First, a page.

We review The Secret World of Arrietty, Castle in the Sky and Whisper of the Heart on Blu-ray!
Disney’s dedication to Studio Ghibli doesn’t extend to overshadowing its own animated features, but it deserves credit for thoughtfully delivering works from the anime powerhouse to the Western fans who love them. After a brief theatrical run, The Secret World of Arrietty arrives in a beautiful Blu-ray set, along with two older Ghibli classics. All three are cause for celebration.
Ghibli guru Hayao Miyazaki only directed one of the three films – 1986’s Castle in the Sky – but his unique touch reverberates across the other two as well. (He served as a producer and co-screenwriter on both.) All of them reflect Ghibli’s signature sensibilities: surreal fantasy cloaked in the wonder of children and gilt with an edge of unforeseen danger. They also embrace the beautiful imagery that made Miyazaki famous: almost constituting a selling point on their own. Certainly, the Blu-ray releases – remastered and restored for maximum visual clarity – make the trio an unparalleled feast for the eyes.
Of the three, Castle in the Sky is perhaps the best. It follows the adventures of a young boy, Pazu, who discovers a girl floating down from the clouds. She’s the princess of a legendary flying city, and he embarks upon a journey to return her there. All the while, they are pursued by pirates and other forces eager to possess the magical amulet she possesses.
Whisper of the Heart grounds itself in reality than the other two, with the fantasy sequences overtly presented as dreams. Once again, it involves the friendship between a boy and a girl, who in this case share a remarkable affinity for the same library books. The girl aspires to become a writer, while the boy intends to make violins. The film details their dreams, their aspirations, and their connections to the past, as evinced by the boy’s elderly grandfather. It remains one of Ghibli’s quietest films, but also one of its most affecting.
Finally, The Secret World of Arrietty entails tiny beings known as Borrowers, who live in our houses and use easily lost objects to build their homes and tools. A sick boy’s discovery of one Borrower family threatens to expose the entire world. Like Castle in the Sky, Arrietty displays Miyazaki’s keen interest in English culture (it’s based on an English children’s book) while still embodying a more Eastern outlook on the triumphs and tragedies of life.
Together, the three films aptly illustrate the development of the studio over thirty years. Castle’s visuals emphasize ink lines and a storybook illustration feel, while Arrietty emphasizes cleaner colors and a slightly more abstract look. They also show the different ways in which Miyazaki’s vision translates across different directors. (Yoshifumi Kondô helmed Whisper, Hiromasa Yonebayashi directed Arrietty.) All three films are unique, yet all maintain the common thematic and artistic threads that made this studio one of the very best in the world.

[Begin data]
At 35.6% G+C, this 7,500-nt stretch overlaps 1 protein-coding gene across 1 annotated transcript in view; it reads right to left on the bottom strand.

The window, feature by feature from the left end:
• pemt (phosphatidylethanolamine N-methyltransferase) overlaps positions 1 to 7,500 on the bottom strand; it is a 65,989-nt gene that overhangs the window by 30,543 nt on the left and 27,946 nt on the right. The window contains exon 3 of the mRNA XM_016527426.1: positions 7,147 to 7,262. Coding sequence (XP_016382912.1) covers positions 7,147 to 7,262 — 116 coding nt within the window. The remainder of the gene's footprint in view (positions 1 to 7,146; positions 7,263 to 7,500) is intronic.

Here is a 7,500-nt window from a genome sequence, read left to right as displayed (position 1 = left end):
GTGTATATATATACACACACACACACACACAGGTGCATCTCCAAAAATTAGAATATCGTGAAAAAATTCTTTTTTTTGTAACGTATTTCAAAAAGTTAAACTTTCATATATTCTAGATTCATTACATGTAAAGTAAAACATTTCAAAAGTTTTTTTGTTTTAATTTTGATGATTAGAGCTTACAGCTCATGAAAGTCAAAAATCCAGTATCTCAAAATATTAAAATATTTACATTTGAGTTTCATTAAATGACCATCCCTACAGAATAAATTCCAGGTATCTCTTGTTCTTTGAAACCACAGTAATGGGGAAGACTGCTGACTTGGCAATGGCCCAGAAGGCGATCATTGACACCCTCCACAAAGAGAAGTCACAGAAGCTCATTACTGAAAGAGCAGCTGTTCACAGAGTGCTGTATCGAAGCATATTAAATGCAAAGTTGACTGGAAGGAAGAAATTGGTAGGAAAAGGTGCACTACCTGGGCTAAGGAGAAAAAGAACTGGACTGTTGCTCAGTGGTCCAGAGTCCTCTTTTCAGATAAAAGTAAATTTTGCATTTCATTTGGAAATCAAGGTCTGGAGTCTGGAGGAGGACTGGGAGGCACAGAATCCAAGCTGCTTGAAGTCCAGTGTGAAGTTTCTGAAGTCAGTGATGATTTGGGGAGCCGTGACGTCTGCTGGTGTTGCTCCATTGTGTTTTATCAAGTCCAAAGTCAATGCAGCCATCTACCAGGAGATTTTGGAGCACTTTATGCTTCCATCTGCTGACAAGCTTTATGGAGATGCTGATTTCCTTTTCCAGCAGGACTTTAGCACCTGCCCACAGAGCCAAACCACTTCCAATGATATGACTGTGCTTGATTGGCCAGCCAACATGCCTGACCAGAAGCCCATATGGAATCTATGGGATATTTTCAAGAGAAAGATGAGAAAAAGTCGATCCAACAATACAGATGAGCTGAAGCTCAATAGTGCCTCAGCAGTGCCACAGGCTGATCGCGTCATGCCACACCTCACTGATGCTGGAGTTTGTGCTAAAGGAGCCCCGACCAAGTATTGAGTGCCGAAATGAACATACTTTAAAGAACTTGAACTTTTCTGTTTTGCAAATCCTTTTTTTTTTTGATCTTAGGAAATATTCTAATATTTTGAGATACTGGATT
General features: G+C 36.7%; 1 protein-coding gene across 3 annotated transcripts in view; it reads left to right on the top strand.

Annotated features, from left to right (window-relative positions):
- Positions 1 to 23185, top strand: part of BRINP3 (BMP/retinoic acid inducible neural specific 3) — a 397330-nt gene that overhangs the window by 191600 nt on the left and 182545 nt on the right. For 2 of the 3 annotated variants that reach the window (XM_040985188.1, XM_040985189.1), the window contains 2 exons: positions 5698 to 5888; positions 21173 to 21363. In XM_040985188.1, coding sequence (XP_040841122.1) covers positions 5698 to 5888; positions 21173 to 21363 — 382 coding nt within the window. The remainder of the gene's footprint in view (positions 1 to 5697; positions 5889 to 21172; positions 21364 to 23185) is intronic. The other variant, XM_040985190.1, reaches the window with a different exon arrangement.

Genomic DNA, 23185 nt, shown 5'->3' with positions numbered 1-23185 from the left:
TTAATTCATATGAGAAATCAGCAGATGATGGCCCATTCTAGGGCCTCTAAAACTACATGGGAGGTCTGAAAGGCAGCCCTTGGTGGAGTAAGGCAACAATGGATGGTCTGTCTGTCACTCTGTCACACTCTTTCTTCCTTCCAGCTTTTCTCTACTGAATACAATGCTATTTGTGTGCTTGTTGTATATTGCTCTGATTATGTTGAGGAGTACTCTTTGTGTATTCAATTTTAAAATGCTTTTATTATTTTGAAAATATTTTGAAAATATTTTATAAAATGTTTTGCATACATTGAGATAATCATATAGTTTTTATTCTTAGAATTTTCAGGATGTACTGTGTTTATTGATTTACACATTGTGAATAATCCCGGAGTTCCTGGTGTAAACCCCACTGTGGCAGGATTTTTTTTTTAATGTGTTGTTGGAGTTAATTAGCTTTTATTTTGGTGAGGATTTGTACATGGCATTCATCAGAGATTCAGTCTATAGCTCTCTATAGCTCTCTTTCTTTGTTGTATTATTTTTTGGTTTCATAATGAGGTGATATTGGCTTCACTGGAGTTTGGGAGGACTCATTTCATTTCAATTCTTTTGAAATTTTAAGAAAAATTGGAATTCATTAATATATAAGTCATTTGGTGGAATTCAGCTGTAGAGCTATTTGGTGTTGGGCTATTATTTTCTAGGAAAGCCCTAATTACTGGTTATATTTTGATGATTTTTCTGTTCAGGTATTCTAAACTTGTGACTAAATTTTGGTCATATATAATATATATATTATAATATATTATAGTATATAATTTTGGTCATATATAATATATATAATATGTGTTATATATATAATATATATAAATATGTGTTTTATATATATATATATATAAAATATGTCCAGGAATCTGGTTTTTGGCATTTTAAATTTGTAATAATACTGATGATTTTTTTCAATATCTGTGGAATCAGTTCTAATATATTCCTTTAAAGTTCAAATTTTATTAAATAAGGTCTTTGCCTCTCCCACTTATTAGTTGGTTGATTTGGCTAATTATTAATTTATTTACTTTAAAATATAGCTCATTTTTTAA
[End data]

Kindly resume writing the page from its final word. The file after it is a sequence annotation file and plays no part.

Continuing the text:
More importantly, they look gorgeous. The first two films have seen DVD releases, but Arrietty’s arrival here gives Disney a chance to spruce them up nice. The beautiful Blu-rays allow fans to soak in every moment of them, fully justifying a double-dip or a lengthy wait for those who held out. They represent some of the best animation of recent years, and Disney deserves due kudos for presenting an alternative vision with the same grace and care that they apply to their own animation stable. It’s a fitting tribute to a studio that changed the face of animation, and an ample treat for film lovers of all ages.
All three discs meet Disney’s high standard of quality. Imagery and sound take full advantage of the Blu-ray format and remain absolutely peerless throughout the discs. The special features are a bit of a let-down, with a few interviews and behind-the-scenes features complimenting some lovely storyboards from production. Most importantly for fans, however, the Blu-rays feature both Japanese and English soundtracks: giving viewers the option to see them in the original language or one more familiar to them.
At $40 apiece, it’s a steep price, but these discs are worth it. We’ll quietly chide Disney for not offering a boxed set to ease the sting for serious aficionados.
Any of the three films make a great addition to your library, especially for families and those looking for something a little different than Western animated fare.